I believe that education is one of the most powerful tools for personal empowerment, and that every person should have an equal right to access information and education. I believe my role as an educator is not only to provide information and expand my learners’ horizons, but to encourage them to question things beyond preconceived notions and/or widely-accepted (social) norms. This practice fosters analytical skills, which are critical in developing empathy and mutual acceptance. This, in turn, propels the learning cycle, as learners will be more open to adjusting their opinions in light of new understanding.
I believe that sexuality education is an integral component in self-identification and relationship-building: learners can find their place in the world and, through the understanding they gain, better connect with and accept themselves and others. Learning should be a life-long process, so the most successful educators are those that assist their learners in achieving open-mindedness and curiosity to continuously explore more, understand better and continue learning on their own.
I believe in the power of immersion to help learners go beyond acquiring knowledge, to being able to integrate the knowledge into their behaviors. As language educators do through language immersion in the language classroom, sexuality educators too can approach the teaching of social and human (“soft”) skills, which account for so much of what sexuality education aims to teach, through immersion. It begins by creating a welcoming and safe learning space, establishing boundaries that make learners comfortable, discussing concerns, ensuring conversations remain respectful, sex-positive, body-positive, shame-free, etc. – essentially, normalizing healthy interpersonal behaviors that learners can replicate outside of the learning environment.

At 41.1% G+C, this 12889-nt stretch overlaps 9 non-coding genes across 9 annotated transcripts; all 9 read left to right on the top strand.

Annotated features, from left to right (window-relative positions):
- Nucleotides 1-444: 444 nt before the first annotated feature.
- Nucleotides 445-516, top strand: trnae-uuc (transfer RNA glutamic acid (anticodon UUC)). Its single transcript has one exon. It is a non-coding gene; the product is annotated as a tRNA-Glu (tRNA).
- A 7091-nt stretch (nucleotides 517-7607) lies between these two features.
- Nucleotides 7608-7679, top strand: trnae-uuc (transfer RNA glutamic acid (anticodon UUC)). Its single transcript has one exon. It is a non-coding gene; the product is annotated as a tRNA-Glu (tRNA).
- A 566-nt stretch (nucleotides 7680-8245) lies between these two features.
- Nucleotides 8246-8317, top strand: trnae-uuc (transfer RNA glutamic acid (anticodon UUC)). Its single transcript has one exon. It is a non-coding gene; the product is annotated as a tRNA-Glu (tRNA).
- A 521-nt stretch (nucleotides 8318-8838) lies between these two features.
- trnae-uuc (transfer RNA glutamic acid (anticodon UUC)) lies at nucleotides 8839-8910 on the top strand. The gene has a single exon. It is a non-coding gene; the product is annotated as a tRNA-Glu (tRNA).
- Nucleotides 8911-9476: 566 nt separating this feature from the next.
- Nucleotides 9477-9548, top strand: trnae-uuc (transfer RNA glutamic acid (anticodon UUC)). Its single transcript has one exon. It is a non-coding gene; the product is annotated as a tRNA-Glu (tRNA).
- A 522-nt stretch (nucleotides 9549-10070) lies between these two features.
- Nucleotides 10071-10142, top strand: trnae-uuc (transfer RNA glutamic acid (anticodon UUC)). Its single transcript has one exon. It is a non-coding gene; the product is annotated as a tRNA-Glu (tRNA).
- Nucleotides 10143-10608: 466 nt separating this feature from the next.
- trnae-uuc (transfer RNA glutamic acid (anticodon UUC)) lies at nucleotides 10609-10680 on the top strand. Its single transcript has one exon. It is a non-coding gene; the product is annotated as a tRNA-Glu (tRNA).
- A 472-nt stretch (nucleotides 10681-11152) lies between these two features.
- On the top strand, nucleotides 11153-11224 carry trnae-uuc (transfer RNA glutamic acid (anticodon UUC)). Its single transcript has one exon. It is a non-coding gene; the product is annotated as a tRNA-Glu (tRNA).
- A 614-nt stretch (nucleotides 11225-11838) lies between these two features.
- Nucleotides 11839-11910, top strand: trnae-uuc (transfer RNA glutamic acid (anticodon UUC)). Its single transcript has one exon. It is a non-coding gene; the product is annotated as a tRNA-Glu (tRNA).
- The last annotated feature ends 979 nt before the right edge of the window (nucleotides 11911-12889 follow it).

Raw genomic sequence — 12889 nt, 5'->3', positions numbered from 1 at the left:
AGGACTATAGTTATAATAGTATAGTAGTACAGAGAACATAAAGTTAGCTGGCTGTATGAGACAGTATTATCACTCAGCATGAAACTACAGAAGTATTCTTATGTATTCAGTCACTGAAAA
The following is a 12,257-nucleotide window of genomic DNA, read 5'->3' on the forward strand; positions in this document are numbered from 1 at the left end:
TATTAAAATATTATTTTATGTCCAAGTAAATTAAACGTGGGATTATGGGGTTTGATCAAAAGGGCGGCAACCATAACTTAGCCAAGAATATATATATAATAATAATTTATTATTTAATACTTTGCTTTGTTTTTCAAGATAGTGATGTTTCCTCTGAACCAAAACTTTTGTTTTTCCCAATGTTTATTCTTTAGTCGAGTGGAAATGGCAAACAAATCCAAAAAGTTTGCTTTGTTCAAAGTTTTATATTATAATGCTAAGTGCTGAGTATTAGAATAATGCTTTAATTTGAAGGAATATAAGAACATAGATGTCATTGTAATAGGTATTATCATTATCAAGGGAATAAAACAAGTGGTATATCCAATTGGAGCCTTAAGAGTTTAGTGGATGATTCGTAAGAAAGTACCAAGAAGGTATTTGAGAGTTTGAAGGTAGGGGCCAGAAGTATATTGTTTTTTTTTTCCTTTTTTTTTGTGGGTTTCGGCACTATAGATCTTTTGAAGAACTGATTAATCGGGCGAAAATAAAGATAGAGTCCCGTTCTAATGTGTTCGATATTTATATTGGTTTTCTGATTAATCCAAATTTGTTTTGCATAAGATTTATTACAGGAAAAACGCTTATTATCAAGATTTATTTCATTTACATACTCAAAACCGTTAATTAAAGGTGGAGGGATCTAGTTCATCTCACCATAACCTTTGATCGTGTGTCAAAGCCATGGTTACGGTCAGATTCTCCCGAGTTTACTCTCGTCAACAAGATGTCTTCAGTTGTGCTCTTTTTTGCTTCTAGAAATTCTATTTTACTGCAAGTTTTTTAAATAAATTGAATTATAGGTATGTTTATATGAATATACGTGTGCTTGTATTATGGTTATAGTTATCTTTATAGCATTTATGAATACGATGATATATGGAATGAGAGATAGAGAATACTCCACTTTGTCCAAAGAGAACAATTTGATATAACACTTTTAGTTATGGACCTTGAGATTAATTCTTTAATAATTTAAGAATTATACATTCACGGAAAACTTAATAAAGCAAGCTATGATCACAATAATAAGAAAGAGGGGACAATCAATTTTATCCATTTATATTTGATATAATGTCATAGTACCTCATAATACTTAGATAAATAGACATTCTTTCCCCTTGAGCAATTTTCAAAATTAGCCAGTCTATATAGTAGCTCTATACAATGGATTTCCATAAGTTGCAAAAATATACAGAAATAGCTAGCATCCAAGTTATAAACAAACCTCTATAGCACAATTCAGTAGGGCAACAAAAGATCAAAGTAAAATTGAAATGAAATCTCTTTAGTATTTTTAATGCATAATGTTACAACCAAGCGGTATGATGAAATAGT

My first SAR experience was an opportunity for me to pinpoint my own boundaries and (dis)comfort levels around sexuality in a guided setting. It really highlighted that, regardless of field of expertise, level of knowledge, or exposure to discussing it, sexuality is a subject that requires continuous active engagement –on both personal and interpersonal levels– to truly deepen our understanding of it and expand our perspective. I noticed a shift in my openness and trust in my colleagues as group dynamics evolved and we became more familiar with each other. It was especially powerful to recognize that the majority of that shift took place very close to the beginning of the first day when one person shared a very personal experience, setting the tone for the group discussions to follow. This emphasized the importance of establishing the group culture ahead of the experience so as to make it a safe space to participate in healthy sharing of experiences and opinions, dialogue and reflection. Overall, the SAR experience strengthened my conviction that acquiring knowledge is not the greatest benefit of learning – the ultimate benefit is the perspective that we gain when said knowledge expands our horizons.
Thus, as a sexuality educator, my goal is to empower my learners through both knowledge and perspective. I believe that the latter complements the former by helping us unlearn things that prevent us from learning more. My own empowerment was sparked (and is sustained) by my ongoing journey of learning and unlearning; my work in non-formal education in underserved communities motivates me to pursue certification so that I might inspire others in their own journeys.
In all I do as a youth worker and educator, I am conscious of what it is I can contribute, and specifically when I am not the most suited educator to engage directly with the learners. As a white, European, upper-middle class, credentialed woman working in BIPOC working-class communities with predominantly below-average levels of literacy/schooling in Latin America, I am conscious of my privileges, and how these may interfere with my goal of developing sexuality education initiatives for these populations. The key to this goal is collaboration with community leaders whose vision of empowerment aligns with my own: combining the assets and privilege I bring through my intersecting identities, with their insights, social position and trust within the communities through their own identities, to develop quality and contextually-relevant sexuality education programs that can be integrated into ongoing social development initiatives.